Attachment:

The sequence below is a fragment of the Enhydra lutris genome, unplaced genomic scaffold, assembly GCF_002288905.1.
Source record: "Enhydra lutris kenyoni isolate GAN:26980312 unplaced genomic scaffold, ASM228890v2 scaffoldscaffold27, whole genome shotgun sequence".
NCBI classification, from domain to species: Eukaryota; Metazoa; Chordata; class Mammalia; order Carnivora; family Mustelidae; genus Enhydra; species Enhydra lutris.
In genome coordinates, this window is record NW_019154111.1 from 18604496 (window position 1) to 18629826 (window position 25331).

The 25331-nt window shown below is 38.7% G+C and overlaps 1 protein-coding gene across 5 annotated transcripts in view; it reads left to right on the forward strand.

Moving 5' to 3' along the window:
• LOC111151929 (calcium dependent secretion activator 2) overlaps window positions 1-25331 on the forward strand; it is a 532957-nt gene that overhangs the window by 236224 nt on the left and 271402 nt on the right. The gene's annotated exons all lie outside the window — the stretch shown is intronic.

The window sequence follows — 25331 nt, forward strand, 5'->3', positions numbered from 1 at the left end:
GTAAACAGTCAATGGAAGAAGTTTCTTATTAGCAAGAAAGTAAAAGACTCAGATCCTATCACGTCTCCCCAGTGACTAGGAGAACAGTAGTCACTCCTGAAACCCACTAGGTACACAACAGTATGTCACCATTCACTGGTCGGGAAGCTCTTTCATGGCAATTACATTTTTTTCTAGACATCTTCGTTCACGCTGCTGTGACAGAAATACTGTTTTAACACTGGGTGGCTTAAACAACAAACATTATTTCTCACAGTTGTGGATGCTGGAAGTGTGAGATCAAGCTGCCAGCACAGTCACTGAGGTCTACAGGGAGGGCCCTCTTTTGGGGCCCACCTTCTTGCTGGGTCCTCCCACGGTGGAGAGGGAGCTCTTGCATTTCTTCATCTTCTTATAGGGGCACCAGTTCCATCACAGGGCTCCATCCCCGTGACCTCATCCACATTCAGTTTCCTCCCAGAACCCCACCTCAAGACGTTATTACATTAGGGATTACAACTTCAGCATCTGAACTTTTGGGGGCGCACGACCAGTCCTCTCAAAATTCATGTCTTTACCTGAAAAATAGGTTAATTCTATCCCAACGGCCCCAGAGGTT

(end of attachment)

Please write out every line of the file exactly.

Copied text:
The sequence below is a fragment of the Enhydra lutris genome, unplaced genomic scaffold, assembly GCF_002288905.1.
Source record: "Enhydra lutris kenyoni isolate GAN:26980312 unplaced genomic scaffold, ASM228890v2 scaffoldscaffold27, whole genome shotgun sequence".
NCBI classification, from domain to species: Eukaryota; Metazoa; Chordata; class Mammalia; order Carnivora; family Mustelidae; genus Enhydra; species Enhydra lutris.
In genome coordinates, this window is record NW_019154111.1 from 18604496 (window position 1) to 18629826 (window position 25331).

The 25331-nt window shown below is 38.7% G+C and overlaps 1 protein-coding gene across 5 annotated transcripts in view; it reads left to right on the forward strand.

Moving 5' to 3' along the window:
• LOC111151929 (calcium dependent secretion activator 2) overlaps window positions 1-25331 on the forward strand; it is a 532957-nt gene that overhangs the window by 236224 nt on the left and 271402 nt on the right. The gene's annotated exons all lie outside the window — the stretch shown is intronic.

The window sequence follows — 25331 nt, forward strand, 5'->3', positions numbered from 1 at the left end:
GTAAACAGTCAATGGAAGAAGTTTCTTATTAGCAAGAAAGTAAAAGACTCAGATCCTATCACGTCTCCCCAGTGACTAGGAGAACAGTAGTCACTCCTGAAACCCACTAGGTACACAACAGTATGTCACCATTCACTGGTCGGGAAGCTCTTTCATGGCAATTACATTTTTTTCTAGACATCTTCGTTCACGCTGCTGTGACAGAAATACTGTTTTAACACTGGGTGGCTTAAACAACAAACATTATTTCTCACAGTTGTGGATGCTGGAAGTGTGAGATCAAGCTGCCAGCACAGTCACTGAGGTCTACAGGGAGGGCCCTCTTTTGGGGCCCACCTTCTTGCTGGGTCCTCCCACGGTGGAGAGGGAGCTCTTGCATTTCTTCATCTTCTTATAGGGGCACCAGTTCCATCACAGGGCTCCATCCCCGTGACCTCATCCACATTCAGTTTCCTCCCAGAACCCCACCTCAAGACGTTATTACATTAGGGATTACAACTTCAGCATCTGAACTTTTGGGGGCGCACGACCAGTCCTCTCAAAATTCATGTCTTTACCTGAAAAATAGGTTAATTCTATCCCAACGGCCCCAGAGGTT